THIS RANDOMLY SAMPLED DECADE in Swiss history presents us with a model of a deterrence situation which much concerns United States military planners today. Here we have a case of a preemptive surprise attack made by an autocratic state able to commit its forces to a morally disapproved action without notice to its enemies. The surprise attack was made upon a coalition of republics which could not make a similar attack because it would have been morally unacceptable and politically awkward. The republican coalition had to depend upon its second strike capacity, which was great -- far greater than that of the autocratic attacker -- and which included the introduction of a new weapon, siege cannons using gunpowder.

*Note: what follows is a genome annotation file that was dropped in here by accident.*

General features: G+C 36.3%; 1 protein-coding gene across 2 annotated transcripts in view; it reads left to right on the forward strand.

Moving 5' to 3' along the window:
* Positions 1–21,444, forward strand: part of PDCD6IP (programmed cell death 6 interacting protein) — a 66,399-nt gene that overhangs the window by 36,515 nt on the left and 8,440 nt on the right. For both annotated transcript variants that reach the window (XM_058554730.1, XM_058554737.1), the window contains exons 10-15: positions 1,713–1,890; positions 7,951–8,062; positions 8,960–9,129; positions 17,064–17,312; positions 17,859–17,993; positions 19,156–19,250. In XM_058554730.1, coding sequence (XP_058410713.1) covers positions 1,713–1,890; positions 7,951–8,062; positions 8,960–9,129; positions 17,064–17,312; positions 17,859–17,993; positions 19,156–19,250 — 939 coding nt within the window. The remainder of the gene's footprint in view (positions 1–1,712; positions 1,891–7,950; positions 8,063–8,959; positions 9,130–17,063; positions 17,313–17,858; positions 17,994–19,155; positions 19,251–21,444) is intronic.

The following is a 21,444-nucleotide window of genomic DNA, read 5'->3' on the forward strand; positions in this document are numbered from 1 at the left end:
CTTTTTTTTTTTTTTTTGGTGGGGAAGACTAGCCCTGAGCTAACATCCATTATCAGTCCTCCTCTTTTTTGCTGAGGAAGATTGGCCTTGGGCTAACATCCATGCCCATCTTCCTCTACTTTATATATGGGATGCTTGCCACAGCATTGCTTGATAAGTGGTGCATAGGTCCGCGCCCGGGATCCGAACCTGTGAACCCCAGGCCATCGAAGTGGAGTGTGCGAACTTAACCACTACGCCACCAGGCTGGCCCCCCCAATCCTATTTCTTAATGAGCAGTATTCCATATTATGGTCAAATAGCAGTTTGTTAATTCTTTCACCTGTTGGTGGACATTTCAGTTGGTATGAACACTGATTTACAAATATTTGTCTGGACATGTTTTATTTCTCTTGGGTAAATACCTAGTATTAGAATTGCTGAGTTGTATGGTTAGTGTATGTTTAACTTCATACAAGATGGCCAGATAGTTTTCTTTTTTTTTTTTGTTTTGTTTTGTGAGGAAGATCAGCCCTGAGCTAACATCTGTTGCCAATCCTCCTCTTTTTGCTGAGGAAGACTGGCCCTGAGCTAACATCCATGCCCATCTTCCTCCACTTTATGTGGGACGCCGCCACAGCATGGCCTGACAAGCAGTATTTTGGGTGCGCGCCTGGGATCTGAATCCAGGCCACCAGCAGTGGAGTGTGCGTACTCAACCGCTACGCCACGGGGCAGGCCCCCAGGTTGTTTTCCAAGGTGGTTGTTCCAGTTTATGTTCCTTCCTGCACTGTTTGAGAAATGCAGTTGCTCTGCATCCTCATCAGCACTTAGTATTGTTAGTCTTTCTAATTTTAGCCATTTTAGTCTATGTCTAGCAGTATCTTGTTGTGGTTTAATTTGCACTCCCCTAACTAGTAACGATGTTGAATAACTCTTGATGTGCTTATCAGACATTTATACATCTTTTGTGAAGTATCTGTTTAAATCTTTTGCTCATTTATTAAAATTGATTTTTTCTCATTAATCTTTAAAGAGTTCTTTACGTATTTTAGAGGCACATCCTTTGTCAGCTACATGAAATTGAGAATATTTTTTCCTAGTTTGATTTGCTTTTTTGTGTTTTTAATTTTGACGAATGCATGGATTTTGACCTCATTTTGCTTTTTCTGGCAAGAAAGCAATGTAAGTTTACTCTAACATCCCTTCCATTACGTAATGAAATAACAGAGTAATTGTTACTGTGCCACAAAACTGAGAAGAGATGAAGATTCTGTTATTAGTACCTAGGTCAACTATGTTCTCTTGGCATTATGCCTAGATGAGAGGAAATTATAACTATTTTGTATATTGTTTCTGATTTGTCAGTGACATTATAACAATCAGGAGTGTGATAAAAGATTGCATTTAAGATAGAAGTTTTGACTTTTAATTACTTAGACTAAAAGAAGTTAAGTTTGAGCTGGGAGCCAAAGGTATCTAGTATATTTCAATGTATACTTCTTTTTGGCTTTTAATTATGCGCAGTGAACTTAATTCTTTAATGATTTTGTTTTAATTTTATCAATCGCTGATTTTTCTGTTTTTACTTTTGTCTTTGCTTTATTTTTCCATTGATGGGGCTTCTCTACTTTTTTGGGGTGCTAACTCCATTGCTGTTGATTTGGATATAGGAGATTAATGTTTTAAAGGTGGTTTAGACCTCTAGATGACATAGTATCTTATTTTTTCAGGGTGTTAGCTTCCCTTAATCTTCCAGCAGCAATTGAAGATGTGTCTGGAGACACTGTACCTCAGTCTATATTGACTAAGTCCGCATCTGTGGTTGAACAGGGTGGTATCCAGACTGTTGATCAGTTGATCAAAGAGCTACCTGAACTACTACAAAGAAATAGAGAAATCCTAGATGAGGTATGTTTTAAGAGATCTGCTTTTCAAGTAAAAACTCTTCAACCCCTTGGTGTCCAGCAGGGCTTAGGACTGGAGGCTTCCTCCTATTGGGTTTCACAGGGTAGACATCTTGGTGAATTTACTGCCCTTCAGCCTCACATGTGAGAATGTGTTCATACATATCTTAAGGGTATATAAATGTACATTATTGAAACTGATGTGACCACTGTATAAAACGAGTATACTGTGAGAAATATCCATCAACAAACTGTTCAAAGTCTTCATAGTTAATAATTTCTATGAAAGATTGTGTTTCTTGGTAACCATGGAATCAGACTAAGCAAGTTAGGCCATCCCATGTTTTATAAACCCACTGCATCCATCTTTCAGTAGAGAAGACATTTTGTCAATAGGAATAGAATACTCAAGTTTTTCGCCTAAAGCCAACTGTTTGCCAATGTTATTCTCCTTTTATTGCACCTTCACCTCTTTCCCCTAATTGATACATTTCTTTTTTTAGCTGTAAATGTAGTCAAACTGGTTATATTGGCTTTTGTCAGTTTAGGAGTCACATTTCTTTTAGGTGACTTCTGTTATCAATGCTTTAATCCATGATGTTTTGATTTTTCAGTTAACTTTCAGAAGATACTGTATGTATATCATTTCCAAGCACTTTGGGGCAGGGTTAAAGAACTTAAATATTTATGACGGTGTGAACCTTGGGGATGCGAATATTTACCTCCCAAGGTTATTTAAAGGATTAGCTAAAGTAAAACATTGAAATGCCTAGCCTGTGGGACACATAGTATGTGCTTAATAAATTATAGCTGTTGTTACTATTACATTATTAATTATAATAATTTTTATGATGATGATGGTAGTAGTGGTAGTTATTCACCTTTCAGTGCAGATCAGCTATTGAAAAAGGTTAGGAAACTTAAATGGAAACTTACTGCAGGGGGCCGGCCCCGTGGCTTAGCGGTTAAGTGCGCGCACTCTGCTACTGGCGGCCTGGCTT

Here the attacker could not hope to destroy the second strike capacity of the defender. He could only hope to redress the imbalance in forces between them through the advantage of the surprise attack. The attacker, Count Rudolph II of Kiburg-Burgdorf, was the head of a decaying feudal house. The Kiburgs' difficulty was financial. Their income was chiefly feudal dues paid in produce, but to maintain themselves in fourteenth-century aristocratic style they needed to spend heavily; furthermore, to be an effective military power, they needed to supplement feudal levies with hired soldiers, and that cost more money. The Kiburgs had been forced to pawn or sell several valuable properties and were hopelessly in debt.